C4 Corvettes are V-8 sports-car fun on the cheap

I bought a bone stock 93’ 40th Anniversary edition in 2017. With just shy of 50k miles on it and only the ECM having been replaced since its date of manufacture, you could tell that these cars were made with purpose at the time. It drives and looks like new, especially since it had never seen the winter and hardly any rain. Yeah, the plasticy interior is its downside, but that’s the era it was built in. I have less than a handful of tiny fixes to make (non-essential to its driveability or safety), and this baby is as good as new. The car has been a hoot to own and drive, and I get lots of comments from the public. Can’t say that I was disappointed at all with this purchase.


I have owned a 93 RPO Z25 (40th Anniversary) LT1 convertible since 2009. The car was low mileage with only 45K kilometres (I’m in Canada) on the car. I have put an additional 70K km on it since then and it has been an inexpensive and fun car. There are few vehicles that are this much fun to drive for the money. The only major repair was a new AC condenser when I bought it and I also converted it from R12 refrigerant. There have been a few minor issues but nothing too worrisome. The original FX3 shocks work well and it is a wonderful highway cruiser. I can’t understand the stagnated price as these cars are miles ahead of the late production C3’s woefully inadequate power and bloated weight.

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I have had the driving pleasure of owning both, the C4 and the C5. For me, the C5 is more comfy due to the disappearance of the floor door post

of the C4. Noting that, the drop top on the C5, there just was no going back. Perhaps a new production year model very well may change my mind - though. Hahaha!!(upload://mA9GJLNoPpj3kka8WWyo957tEZj.jpeg)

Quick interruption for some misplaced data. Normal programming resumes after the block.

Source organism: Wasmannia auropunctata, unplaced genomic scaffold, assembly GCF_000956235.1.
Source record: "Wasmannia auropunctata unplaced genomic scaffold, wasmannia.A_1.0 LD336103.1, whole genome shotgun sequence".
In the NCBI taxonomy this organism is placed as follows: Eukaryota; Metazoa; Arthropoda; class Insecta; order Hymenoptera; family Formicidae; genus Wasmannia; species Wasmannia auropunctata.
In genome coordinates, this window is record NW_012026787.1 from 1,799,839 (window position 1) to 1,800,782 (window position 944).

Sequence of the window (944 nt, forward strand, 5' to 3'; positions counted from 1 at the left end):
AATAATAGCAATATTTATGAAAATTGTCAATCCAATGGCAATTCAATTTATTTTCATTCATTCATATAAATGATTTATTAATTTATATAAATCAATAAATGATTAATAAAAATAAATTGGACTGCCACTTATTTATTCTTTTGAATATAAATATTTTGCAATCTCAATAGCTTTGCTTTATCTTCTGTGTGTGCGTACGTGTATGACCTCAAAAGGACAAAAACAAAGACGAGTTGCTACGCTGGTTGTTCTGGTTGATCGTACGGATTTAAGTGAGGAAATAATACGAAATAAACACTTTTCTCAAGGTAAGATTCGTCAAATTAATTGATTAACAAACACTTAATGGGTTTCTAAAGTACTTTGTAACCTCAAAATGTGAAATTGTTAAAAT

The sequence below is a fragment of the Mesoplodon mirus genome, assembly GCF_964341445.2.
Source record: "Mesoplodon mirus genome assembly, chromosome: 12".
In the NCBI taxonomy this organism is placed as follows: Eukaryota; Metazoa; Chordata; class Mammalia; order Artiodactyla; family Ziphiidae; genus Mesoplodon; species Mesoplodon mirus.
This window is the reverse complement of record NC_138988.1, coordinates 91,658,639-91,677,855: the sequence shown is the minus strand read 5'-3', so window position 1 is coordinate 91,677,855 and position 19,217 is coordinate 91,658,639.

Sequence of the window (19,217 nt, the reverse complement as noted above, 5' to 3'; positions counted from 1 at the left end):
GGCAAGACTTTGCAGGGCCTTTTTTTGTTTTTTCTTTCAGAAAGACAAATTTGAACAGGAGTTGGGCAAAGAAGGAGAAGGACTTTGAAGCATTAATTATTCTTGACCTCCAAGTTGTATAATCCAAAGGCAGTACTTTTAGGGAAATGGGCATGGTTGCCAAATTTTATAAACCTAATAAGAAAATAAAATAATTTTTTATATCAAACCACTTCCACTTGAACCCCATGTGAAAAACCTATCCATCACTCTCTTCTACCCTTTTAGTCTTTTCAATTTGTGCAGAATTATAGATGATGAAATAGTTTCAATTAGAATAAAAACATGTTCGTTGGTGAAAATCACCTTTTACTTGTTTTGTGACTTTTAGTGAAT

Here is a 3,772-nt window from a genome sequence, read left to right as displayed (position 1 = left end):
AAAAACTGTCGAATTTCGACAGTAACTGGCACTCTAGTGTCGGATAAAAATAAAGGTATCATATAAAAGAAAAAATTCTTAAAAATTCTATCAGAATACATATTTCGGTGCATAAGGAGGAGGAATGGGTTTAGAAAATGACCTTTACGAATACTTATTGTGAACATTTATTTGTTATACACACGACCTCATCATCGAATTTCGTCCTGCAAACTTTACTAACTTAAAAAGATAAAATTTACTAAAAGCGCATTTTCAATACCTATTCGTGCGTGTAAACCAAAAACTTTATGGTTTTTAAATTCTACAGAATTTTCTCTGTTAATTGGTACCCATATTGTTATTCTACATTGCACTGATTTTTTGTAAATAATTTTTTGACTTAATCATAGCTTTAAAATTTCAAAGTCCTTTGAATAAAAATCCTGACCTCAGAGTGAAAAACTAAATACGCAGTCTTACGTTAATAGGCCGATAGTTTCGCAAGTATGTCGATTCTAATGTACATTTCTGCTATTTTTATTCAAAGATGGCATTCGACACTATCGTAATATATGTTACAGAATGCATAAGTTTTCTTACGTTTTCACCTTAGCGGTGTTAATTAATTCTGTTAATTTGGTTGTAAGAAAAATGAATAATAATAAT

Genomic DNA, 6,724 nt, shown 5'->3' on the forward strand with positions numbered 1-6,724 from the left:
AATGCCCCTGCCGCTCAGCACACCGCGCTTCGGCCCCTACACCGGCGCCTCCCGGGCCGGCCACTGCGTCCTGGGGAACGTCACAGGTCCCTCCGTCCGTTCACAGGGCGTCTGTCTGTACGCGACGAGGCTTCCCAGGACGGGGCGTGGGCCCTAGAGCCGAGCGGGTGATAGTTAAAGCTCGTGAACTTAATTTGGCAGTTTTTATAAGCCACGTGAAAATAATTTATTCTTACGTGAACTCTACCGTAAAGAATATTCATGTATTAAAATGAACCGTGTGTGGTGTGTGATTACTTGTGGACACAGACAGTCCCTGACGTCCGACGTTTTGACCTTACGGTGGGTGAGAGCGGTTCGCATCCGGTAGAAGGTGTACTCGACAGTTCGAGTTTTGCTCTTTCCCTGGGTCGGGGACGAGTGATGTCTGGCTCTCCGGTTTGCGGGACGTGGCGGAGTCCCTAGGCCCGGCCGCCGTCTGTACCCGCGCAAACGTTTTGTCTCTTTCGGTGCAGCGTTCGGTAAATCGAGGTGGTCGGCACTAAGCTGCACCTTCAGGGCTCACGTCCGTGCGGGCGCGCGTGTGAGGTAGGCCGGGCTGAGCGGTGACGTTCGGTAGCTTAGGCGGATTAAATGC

Here’s that C5, pretty sharp ride!

I turned a spritely 16 2 years ago now and bought an 84’ as my first personal vehicle. The benefits of learning how to diy a 350 on that platform are awesome. I can say that after carb swapping and doing heads cam and manifold, that car is the most fun for roughly 6k all inclusive i could have! Long live the c4.

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I am 70 years old and somewhat overweight and disagree with you about climbing in and out of C4’s which is probably a good description of the gymnastics required,
Let me make my case.
My second owner beloved 93 coupe is 25 years old with 63,000 kilometers om the clock which is about 2,500 kilometers per year compressed into a roughly 7 months driving season.
My particular type of driving is to take the car on a 1.5 hour run to the cottage which usually required getting in and out at most four times (fueling up).
Once in this car it is glorious, as close to a fighter jet cockpit I can imagine.
I’m sure that some of the most collectible exotic sports cars, XKE jags, Ferrari GTO’s maybe a Healey are no treat to get in and out of either but like the C4 are worth the effort!
A late model well cared for C4 with it’s clean lines is beautiful! Even the C4 LT5 motor is a work of art.

Looks complex, pricey and hard to work on. When these came out, we were stroking SBC 350s to make 383s for our C3s and blowing their doors off every weekend at Lapeer International Dragway.

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Being a car guy my entire (teen/adult) life I and most of my buddies always wanted a “Corvette”; come on now it was the ultimate American “Sport / Muscle” Car. As I continued my love for cars I bought, fixed, flipped and enjoyed many, everything from VWs to Ford Mavericks; but never got that “Corvette”. Then last summer while talking “cars” with a few of my buddies a Corvette came up. It was a 1995 “Red” Corvette C4. I went took a look, price was right and now I got it. Took some time but I love driving my Corvette and it didn’t break the bank.